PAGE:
Make sure you are only buying your weed diamonds from a licensed cannabis dealer. Because diamonds are more difficult to make and more complex than other concentrates, there is more potential for something to go wrong in the process. Be wary of buying black market cannabis diamonds. In a similar vein, unless you are experienced in the manufacture of extracts and have a firm understanding of chemistry and the ramifications of mixing incompatible substances, leave the diamond making to the professionals.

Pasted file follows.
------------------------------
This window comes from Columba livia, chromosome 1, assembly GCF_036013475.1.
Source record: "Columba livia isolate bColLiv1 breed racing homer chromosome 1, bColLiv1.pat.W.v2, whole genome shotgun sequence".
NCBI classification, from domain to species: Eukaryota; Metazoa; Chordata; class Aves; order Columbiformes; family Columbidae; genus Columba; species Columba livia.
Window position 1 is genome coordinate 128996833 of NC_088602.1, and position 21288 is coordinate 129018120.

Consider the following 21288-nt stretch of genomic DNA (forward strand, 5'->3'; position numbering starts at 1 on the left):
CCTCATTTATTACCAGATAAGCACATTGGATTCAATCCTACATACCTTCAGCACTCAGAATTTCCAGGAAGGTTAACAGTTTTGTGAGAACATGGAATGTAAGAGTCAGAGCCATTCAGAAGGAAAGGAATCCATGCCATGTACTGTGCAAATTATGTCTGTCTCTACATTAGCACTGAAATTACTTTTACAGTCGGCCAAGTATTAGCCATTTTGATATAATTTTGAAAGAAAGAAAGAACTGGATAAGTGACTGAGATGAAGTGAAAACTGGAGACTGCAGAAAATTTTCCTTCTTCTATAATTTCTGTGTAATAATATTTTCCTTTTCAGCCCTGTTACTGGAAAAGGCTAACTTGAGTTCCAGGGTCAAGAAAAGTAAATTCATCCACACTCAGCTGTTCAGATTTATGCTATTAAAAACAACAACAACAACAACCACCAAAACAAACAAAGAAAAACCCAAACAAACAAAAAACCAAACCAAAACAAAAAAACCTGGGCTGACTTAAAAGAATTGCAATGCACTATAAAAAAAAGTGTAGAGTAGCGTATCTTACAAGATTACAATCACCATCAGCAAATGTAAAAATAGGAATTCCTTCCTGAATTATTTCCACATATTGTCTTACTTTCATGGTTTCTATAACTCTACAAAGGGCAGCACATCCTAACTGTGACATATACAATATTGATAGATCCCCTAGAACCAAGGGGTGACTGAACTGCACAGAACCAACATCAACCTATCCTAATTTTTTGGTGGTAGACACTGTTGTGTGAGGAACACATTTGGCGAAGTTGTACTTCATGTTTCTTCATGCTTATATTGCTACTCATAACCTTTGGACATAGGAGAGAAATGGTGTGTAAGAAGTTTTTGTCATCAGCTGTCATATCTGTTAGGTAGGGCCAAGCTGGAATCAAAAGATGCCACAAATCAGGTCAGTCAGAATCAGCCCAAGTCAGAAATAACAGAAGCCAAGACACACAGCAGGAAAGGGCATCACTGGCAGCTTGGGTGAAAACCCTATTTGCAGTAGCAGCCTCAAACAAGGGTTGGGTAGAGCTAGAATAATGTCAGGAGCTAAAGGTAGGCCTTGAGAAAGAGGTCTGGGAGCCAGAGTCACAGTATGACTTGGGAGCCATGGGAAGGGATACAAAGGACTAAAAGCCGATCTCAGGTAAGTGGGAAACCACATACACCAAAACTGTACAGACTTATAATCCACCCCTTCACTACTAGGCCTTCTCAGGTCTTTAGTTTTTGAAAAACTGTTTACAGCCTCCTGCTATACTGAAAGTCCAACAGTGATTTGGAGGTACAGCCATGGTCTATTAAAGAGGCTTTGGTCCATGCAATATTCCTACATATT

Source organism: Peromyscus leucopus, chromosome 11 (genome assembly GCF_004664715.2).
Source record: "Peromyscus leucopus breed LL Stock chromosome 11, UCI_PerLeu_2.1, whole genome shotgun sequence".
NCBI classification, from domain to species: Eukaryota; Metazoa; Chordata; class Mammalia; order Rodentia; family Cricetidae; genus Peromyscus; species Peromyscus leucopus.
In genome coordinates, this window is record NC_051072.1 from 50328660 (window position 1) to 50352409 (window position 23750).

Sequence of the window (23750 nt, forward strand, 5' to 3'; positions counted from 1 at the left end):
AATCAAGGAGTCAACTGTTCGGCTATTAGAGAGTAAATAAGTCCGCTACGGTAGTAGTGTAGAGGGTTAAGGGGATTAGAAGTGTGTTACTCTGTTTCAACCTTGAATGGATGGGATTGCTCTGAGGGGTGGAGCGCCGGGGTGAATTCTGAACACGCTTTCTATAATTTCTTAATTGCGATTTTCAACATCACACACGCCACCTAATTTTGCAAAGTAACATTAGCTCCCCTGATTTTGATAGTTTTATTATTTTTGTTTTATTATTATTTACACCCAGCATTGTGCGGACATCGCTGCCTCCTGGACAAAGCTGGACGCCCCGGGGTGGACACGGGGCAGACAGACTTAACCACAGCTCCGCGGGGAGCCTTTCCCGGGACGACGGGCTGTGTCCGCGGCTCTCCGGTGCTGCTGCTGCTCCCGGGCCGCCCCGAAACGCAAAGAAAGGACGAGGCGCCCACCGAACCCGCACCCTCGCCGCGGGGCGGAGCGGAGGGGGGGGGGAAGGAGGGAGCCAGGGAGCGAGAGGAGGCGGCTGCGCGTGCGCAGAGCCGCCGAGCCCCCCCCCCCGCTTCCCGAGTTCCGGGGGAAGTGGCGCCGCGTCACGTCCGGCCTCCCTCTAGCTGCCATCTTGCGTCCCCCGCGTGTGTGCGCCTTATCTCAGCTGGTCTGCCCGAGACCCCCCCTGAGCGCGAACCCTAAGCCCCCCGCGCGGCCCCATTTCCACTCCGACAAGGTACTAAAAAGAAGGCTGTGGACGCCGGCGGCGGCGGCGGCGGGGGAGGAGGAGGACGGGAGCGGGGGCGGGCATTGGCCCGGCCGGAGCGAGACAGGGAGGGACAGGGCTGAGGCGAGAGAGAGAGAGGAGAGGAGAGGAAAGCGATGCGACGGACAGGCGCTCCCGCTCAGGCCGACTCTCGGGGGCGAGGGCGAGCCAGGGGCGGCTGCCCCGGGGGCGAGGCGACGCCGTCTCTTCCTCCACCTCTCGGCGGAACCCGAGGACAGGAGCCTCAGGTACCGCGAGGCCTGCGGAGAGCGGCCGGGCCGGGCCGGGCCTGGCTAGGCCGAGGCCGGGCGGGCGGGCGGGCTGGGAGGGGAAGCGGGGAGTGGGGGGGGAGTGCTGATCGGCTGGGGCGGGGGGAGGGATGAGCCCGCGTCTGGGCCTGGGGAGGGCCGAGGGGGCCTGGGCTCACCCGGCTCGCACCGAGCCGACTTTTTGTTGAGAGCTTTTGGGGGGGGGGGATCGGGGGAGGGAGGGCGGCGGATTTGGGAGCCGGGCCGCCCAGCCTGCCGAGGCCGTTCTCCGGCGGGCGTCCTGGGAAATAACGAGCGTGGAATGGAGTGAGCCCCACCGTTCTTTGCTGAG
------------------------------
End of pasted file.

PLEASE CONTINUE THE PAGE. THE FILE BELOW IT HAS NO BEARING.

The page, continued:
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Written by Chris Bond | Certified Permaculture Designer, Nursery Technician, Nursery Professional

Profile Picture of Chris Bond

Chris Bond’s research interests are with sustainable agriculture, biological pest control, and alternative growing methods. He is a certified permaculture designer and certified nursery technician in Ohio and a certified nursery professional in New York, where he got his start in growing.